Socialization in the study of animal and human behavior is the
process by which
human beings or animals learn to adopt the behavior patterns of the
community in which they live. For both humans and animals, this is
typically thought to occur during the early stages of life, during which
individuals develop the skills and knowledge necessary to function
within their culture and environment. However, this also includes adult individuals moving
into an environment significantly different from one(s) in which they
have previously lived and must thus learn a new set of behaviors.
For example, the cat
returns readily to a feral state if it has not been socialized properly in its
young life. A feral cat usually fears humans. People often unknowingly own one
and think it is merely "unfriendly."
These cats, if left to proliferate, often become "pests" in populated
neighborhoods by decimating the bird population and digging up people's yards.
Feral cats are sometimes helpful when used in agriculture to keep rodent and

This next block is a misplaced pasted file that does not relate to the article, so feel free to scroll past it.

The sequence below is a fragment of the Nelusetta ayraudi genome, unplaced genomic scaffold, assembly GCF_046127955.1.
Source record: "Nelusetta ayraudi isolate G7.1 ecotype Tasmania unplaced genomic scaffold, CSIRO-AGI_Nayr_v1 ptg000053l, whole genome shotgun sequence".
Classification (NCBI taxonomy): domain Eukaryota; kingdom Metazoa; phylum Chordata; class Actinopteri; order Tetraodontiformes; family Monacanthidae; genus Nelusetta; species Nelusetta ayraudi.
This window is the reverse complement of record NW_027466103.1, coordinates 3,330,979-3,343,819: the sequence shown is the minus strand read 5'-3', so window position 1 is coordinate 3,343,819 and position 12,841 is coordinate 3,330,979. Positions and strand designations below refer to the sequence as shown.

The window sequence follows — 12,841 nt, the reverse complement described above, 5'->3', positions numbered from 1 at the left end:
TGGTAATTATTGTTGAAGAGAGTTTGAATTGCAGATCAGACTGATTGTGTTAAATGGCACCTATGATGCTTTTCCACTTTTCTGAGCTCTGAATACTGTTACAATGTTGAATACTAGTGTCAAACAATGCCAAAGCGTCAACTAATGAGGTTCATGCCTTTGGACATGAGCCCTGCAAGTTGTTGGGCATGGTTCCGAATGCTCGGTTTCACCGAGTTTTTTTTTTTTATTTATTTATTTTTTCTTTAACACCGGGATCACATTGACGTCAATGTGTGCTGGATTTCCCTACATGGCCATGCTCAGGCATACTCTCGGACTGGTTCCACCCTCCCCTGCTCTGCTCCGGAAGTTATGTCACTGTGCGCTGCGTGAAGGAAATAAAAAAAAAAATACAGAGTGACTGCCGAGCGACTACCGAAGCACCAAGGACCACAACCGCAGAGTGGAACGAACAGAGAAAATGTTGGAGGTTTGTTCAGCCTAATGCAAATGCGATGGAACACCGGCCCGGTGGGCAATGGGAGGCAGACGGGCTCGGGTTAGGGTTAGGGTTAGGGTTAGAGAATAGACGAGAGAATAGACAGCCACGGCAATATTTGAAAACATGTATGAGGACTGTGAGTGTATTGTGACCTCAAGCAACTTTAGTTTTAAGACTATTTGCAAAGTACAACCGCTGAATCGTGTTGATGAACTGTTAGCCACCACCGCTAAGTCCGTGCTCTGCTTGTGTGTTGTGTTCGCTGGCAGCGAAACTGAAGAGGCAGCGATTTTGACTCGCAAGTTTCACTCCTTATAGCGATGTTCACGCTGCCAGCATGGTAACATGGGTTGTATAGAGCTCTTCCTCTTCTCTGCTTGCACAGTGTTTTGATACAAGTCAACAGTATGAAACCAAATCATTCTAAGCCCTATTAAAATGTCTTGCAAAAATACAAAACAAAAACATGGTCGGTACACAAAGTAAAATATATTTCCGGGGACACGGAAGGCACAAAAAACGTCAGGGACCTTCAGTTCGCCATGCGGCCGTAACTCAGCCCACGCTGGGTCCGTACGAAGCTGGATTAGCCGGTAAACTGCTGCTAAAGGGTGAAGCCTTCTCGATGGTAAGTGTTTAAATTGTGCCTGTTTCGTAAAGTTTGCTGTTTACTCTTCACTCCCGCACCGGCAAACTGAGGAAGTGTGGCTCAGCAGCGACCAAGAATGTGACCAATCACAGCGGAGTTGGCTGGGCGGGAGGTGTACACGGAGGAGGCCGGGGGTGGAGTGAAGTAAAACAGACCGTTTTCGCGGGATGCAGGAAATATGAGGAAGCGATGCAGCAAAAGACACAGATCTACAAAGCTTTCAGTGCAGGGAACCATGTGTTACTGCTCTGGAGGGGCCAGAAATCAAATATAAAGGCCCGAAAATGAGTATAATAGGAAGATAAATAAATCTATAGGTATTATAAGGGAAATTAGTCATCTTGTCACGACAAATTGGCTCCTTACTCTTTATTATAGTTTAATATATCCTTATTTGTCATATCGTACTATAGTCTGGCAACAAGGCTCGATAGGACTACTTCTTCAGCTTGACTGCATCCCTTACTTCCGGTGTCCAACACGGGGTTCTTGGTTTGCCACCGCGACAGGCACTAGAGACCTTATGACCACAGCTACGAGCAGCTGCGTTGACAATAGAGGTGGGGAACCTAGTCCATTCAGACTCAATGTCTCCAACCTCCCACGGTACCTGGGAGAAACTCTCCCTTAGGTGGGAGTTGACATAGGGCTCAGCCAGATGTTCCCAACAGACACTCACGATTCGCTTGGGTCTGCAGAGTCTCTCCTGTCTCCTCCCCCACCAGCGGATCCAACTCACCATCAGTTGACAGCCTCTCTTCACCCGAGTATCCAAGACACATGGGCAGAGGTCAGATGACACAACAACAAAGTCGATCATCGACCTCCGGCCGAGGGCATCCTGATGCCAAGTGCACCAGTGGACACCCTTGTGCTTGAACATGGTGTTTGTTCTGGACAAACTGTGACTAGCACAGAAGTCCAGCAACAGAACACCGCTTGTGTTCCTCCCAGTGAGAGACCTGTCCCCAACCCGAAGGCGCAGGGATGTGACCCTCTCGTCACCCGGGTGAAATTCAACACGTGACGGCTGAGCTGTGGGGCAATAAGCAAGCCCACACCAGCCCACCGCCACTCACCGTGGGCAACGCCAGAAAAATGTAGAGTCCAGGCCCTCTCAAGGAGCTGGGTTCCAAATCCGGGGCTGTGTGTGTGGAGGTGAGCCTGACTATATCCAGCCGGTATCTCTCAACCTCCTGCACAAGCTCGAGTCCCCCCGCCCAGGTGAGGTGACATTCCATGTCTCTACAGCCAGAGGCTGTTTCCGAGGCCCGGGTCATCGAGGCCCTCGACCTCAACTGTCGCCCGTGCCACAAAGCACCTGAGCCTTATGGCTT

snake populations down. Such cats are often referred to as "barn" cats.
Socializing cats older than six months can be very difficult. It is often
said that they cannot be socialized. This is not true, but the process takes two
to four years of diligent food bribes and handling, and mostly on the cat's
terms. Eventually the cat may be persuaded to be comfortable with humans and the
learn to be feral either from their mothers or through bad experiences. They are
more easily socialized when under six months of age. Socializing is done by
keeping them confined in a small room (ie. bathroom) and handling them for 3 or
more hours each day. There are three primary methods for socialization, used
individually or in combination. The first method is to simply hold and pet the
cat, so it learns that such activities are not uncomfortable. The second is to
use food bribes. The final method is to distract the cat with toys while
handling them. The cat may then be gradually introduced to larger spaces. It is
not recommended to let the cat back outside because that may cause it to revert
to its feral state. The process of socialization often takes three weeks to
three months for a kitten.
Animal shelters either foster feral kittens to be socialized or kill them
outright. The feral adults are usually killed or
due to the large time commitment, but some shelters and vets will
spay or neuter and vaccinate a feral cat and then return it to the wild.